On June 27 and 28, 2014, additional emails were exchanged between Esco and Wilk in an effort to achieve a downward adjustment of what fee was to be paid to Kemeny pursuant to the irrevocable direction.
On June 30, 2014, Kemeny sent an email to Callidus attaching an acknowledgement prepared by Kemeny’s lawyer as had been requested by Callidus and Esco. The acknowledgement reflected Kemeny’s willingness to accept a reduced fee (US$400,000) on certain terms and conditions contained therein. Neither Callidus nor Esco signed the acknowledgment.
On June 30, 2014, Callidus and Esco executed their loan agreement with respect to the provision by Callidus of a credit facility to Esco in the amount of approximately US$33,990,000.00. Callidus then made a series of loan advances to Esco in the amount of approximately US$22,000,000.00.
Despite these advances and the discussions and correspondence that had preceded them, Callidus informed Kemeny once again by email that there was no “availability” to fund the fee payable to him. No funds were paid to Kemeny by Callidus or Esco after June 30, 2014. Soon after the loan agreement advances were made by Callidus, Esco was placed into insolvency in the Courts of Texas. As a result, Kemeny commenced an action directly against Callidus for payment.
The Court found that the irrevocable direction was not just an agreement between Kemeny and Esco with respect to Kemeny’s fees, but also an agreement requiring Callidus to ensure that payment of those fees was made directly to Kemeny by it. The Court concluded that Callidus breached its obligations pursuant to the irrevocable direction and its obligations to Kemeny, and failed to make payment pursuant to the terms of the irrevocable direction. The Court also found that pursuant to the terms of the irrevocable direction Callidus was a trustee for Kemeny with respect to the authorized amount of the facility, that this amount was Kemeny’s property and that Calidus was obligated to ensure that the funds were paid to and received by him.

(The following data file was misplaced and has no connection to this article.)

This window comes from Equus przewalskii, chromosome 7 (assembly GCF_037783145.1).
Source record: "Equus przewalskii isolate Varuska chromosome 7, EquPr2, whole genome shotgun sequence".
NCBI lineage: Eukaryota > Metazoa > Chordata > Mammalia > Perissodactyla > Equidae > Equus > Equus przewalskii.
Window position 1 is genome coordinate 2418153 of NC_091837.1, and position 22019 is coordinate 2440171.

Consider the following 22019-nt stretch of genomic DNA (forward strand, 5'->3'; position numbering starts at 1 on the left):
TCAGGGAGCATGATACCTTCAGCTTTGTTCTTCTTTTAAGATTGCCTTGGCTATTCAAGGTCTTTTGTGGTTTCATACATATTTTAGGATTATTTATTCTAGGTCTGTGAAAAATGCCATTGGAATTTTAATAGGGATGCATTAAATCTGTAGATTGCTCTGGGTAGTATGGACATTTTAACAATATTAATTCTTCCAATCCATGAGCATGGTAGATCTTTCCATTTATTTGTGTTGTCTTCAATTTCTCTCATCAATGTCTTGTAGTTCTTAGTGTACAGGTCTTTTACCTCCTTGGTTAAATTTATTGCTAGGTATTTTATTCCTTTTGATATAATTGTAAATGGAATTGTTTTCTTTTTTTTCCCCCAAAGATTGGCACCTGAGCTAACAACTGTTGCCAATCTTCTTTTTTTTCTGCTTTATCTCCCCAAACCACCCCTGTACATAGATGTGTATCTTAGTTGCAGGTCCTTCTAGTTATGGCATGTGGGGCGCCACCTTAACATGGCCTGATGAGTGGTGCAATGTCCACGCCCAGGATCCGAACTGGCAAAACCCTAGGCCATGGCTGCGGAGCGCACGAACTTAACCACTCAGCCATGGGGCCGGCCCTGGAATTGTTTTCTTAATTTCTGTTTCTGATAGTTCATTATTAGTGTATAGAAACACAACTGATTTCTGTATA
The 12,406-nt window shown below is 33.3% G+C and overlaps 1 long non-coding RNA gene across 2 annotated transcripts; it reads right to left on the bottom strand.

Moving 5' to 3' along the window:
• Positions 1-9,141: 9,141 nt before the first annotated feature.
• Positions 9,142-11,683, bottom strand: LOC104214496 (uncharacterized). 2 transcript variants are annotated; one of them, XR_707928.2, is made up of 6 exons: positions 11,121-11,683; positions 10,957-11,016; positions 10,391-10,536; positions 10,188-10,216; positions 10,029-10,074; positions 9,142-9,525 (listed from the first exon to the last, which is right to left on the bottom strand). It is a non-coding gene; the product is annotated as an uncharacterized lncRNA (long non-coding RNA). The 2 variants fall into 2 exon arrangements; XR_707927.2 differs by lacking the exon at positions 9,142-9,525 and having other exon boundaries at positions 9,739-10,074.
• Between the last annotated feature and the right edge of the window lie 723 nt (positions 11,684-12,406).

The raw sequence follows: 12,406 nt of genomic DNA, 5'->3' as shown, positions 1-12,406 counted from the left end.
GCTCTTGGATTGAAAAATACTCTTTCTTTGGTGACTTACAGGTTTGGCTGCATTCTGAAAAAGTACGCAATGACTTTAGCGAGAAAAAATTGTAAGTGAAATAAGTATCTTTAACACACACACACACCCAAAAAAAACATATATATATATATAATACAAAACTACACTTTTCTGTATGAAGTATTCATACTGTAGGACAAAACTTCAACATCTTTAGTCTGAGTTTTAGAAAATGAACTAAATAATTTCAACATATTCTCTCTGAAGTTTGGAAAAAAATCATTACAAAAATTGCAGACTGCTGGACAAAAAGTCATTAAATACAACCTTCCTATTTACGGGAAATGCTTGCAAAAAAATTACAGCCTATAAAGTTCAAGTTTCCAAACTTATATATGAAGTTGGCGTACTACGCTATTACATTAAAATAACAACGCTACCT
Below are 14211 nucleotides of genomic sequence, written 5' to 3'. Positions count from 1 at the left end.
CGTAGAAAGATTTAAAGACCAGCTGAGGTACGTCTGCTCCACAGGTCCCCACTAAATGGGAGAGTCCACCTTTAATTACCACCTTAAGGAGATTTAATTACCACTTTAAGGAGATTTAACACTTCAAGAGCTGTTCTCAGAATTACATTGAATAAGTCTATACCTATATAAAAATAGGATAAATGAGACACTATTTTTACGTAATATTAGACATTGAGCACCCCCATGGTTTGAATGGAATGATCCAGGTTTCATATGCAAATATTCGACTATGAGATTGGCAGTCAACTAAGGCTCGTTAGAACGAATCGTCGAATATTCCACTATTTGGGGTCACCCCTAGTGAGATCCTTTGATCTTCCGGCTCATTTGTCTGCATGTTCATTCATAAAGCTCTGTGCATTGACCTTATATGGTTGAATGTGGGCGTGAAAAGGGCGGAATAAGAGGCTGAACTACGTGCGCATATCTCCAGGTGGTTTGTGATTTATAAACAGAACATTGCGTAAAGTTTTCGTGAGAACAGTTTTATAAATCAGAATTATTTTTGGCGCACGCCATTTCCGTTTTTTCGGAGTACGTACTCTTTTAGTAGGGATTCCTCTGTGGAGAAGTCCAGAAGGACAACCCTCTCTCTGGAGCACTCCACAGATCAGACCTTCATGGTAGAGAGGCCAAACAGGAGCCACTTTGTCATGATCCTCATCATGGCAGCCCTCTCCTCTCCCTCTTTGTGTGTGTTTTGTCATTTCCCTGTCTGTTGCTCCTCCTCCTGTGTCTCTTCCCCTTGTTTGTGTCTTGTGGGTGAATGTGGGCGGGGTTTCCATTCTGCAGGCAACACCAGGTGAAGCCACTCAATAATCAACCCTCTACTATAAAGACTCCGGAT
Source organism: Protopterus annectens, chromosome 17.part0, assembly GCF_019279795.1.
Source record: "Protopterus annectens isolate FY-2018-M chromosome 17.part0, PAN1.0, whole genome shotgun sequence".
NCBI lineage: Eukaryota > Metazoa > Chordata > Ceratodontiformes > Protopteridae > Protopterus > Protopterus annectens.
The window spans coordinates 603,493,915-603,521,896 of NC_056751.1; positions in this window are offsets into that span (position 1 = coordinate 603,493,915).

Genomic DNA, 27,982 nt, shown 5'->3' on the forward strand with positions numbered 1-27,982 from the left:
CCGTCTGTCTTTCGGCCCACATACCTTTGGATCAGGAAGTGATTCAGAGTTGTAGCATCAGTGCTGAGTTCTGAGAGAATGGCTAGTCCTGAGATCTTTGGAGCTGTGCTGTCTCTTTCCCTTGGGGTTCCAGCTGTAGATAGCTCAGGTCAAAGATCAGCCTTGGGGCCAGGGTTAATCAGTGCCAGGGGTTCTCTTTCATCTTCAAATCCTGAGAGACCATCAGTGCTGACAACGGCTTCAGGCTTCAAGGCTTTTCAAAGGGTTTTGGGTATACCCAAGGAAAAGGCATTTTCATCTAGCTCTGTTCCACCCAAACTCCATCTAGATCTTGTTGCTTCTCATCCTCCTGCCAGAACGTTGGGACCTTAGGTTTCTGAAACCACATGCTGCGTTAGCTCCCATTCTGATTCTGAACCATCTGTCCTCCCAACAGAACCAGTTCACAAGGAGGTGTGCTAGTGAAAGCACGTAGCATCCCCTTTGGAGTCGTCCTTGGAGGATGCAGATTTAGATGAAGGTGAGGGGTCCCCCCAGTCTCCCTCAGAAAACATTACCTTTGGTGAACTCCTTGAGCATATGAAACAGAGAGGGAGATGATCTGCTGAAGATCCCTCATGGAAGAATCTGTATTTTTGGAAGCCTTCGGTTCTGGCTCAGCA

The Court awarded Kemeny judgment against Callidus for the full amount of his fee for consulting services as contained in the irrevocable direction, being 2% of the authorized amount of the loan facility, US$679,800.00.
The decision in the Kemeny case contains useful and important lessons for lenders and financial intermediaries. An authorization and direction for the payment of a financial intermediary’s fees can be a contract between not just the borrower and the financial intermediary, but also between a lender and the financial intermediary. Whether a contract exists between the financial intermediary and the lender will likely depend on whether the lender acknowledges the terms of the authorization and direction. In this case, the Court imposed liability on Callidus because the authorization and direction was signed by its Vice-President, who held himself out as having authority to enter into a binding agreement on behalf of Callidus. If the authorization and direction had not been signed by Callidus, the result of the case may well have been different. The main lesson for financial intermediaries is to ensure that an authorization and direction with respect to the payment of their fees is properly drafted and acknowledged by the lender. The key takeaway for lenders is that by acknowledging an authorization and direction with respect to the payment of fees to a financial intermediary, a lender could be held liable for the payment of those fees. Lenders should seek legal advice and consider the risks associated with signing an authorization and direction relating to the payment of the fees of a financial intermediary before doing so.